Review: Picture Me Gone by Meg Rosoff

picture me gone

Picture Me Gone by Meg Rosoff

Mila is spending her Easter break traveling from London to the United States with her father.  They plan to visit one of his oldest friends, Matthew, and his family.  But days before they are to set off, they hear that Matthew has gone missing and his wife has no idea where he might be but urges them to come anyway.  Mila has long known that she has exceptional perception skills: she can tell when someone is pregnant before they even know, can read emotions quickly and can easily gather clues from a room.  So when they arrive, she quickly realizes several things about Matthew and his family.  As she gets closer to solving the mystery, it all gets more complicated and soon Mila has to even question whether her father is being honest with her. 

Rosoff writes so beautifully.  She takes time here in the book to create a family dynamic in Mila’s father and mother that is strong and buoyant.  She also carefully builds the background of Mila’s life, so that readers will understand what a different situation Mila finds herself in.  A theme of translation runs through the entire novel.  Mila’s father is a translator of books, Mila has to translate to American English, Mila can understand the language of objects and read nuances into them, and there is also the language of pain and loss that permeates the book.  It is a theme that unites this book from one of a road trip into a quest.

Mila is a very intriguing character.  She is both wildly perceptive and then also unaware at times.  All of the characters in the book are fully developed and well drawn.  Her parents are real people with their own pasts and foibles.  I particularly enjoyed the almost brittle portrayal of Matthew’s abandoned wife who seems very one dimensional at first, but then at the end shows more of herself in a subtle way.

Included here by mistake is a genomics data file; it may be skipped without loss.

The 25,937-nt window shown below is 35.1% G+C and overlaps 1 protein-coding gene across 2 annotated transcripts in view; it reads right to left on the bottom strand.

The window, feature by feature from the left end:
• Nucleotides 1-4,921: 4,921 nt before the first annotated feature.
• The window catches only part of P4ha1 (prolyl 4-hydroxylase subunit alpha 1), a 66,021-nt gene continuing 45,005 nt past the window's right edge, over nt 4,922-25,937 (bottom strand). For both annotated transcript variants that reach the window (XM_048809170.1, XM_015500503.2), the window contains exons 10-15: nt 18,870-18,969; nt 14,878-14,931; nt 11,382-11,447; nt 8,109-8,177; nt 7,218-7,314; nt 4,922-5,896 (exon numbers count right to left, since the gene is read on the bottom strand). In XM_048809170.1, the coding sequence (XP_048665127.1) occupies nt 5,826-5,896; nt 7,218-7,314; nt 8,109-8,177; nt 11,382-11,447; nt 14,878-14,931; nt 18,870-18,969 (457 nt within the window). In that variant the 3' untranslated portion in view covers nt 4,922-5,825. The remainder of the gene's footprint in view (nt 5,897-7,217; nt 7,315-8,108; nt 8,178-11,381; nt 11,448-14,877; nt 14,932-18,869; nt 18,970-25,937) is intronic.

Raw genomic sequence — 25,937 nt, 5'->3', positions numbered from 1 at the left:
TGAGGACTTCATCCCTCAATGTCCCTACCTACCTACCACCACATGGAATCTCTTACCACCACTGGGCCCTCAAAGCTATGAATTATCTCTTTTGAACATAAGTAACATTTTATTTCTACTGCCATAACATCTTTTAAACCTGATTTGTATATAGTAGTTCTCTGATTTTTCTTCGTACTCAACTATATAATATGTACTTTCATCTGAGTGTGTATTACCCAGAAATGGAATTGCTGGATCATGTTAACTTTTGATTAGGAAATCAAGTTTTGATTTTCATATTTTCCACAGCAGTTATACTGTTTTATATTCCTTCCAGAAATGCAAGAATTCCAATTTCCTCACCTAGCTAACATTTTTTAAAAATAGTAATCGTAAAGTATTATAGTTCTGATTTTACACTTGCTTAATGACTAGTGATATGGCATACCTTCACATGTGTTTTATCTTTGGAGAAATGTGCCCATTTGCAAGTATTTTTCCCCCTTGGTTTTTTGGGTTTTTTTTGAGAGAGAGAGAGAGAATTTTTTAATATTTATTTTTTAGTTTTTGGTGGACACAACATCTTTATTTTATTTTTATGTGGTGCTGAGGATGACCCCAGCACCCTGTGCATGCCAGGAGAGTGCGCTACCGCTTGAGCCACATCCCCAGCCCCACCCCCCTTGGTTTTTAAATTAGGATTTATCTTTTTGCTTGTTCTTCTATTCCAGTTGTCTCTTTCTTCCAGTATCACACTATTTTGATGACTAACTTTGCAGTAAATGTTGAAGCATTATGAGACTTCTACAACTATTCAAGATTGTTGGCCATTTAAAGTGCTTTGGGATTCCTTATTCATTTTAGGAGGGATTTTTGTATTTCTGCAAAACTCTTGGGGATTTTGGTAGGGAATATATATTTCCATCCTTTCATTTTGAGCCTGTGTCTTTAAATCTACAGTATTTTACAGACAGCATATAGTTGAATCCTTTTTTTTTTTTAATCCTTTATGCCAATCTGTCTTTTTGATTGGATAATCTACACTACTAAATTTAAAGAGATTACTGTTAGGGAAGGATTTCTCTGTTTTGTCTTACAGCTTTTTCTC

A virtuoso book that is rather quiet, very thoughtful and filled with insights just like Mila herself.  Appropriate for ages 13-15.

Reviewed from library copy.

2013 Moonbeam Children’s Book Awards

The 2013 Moonbeam Children’s Book Awards were announced in early October.  Happily, Independent Publisher has a list of all of the medalists

There are 165 medalists in all, selected from over 1200 entries.  They award in very specific categories and have three medalists in each category.  Additionally, they award e-book awards as well.  The result is a list of books that you will not see on other award lists, making this a fascinating group of books to explore. 

This Week’s Tweets and Pins

Here are the links I shared on my Twitter and Pinterest accounts this week that I hope you find interesting:


Baby Horn BOO! – The Horn Book #kidlit

The Millions : 5 Series You Probably Missed as a Kid (But Should Read as an Adult) #kidlit

The Most Terrifying Story You’ll Ever Hear (Benjamin Percy reads Goodnight Moon) | Graywolf Press #kidlit

One woman’s quest to get kids reading in the Arab world #reading

Purrfect reads – The Horn Book #kidlit #cats

Sandra Greaves’s top 10 ghost stories | Children’s books #kidlit

UAEBBY approves final shortlist for Arabic children’s literature award #kidlit


ALA Moves Forward in Ebook Arena | American Libraries Magazine #ebooks #libraries

HarperCollins begins selling ebooks directly to readers – #ebooks

The Official SCBWI Blog: Have You Heard Of The Independent E-Book Stores? #ebooks

Why is the Ebook Business So Out of Sync with Consumers? | Publishing Perspectives #ebooks


Community Creativity: Enabling local publishing in libraries | American Libraries Magazine #libraries

Internet Librarian 2013 – Web Trends to Watch in 2014 | Librarian in Black Blog – Sarah Houghton #libraries

Make it @ your library website launches, connecting librarians with makerspace projects – #libraries #make


Embattled Snowden email provider returns with new Dark Mail encryption service | The Verge

Google Channels Pixar to Change Storytelling as We Know It | Wired Business

Online Anonymity Is Not Only for Trolls and Political Dissidents | Electronic Frontier Foundation


Books Against Bullies #yalit

Random House acquires Figment, the teen writing site founded by Condé Nast vets — Tech News and Analysis #yalit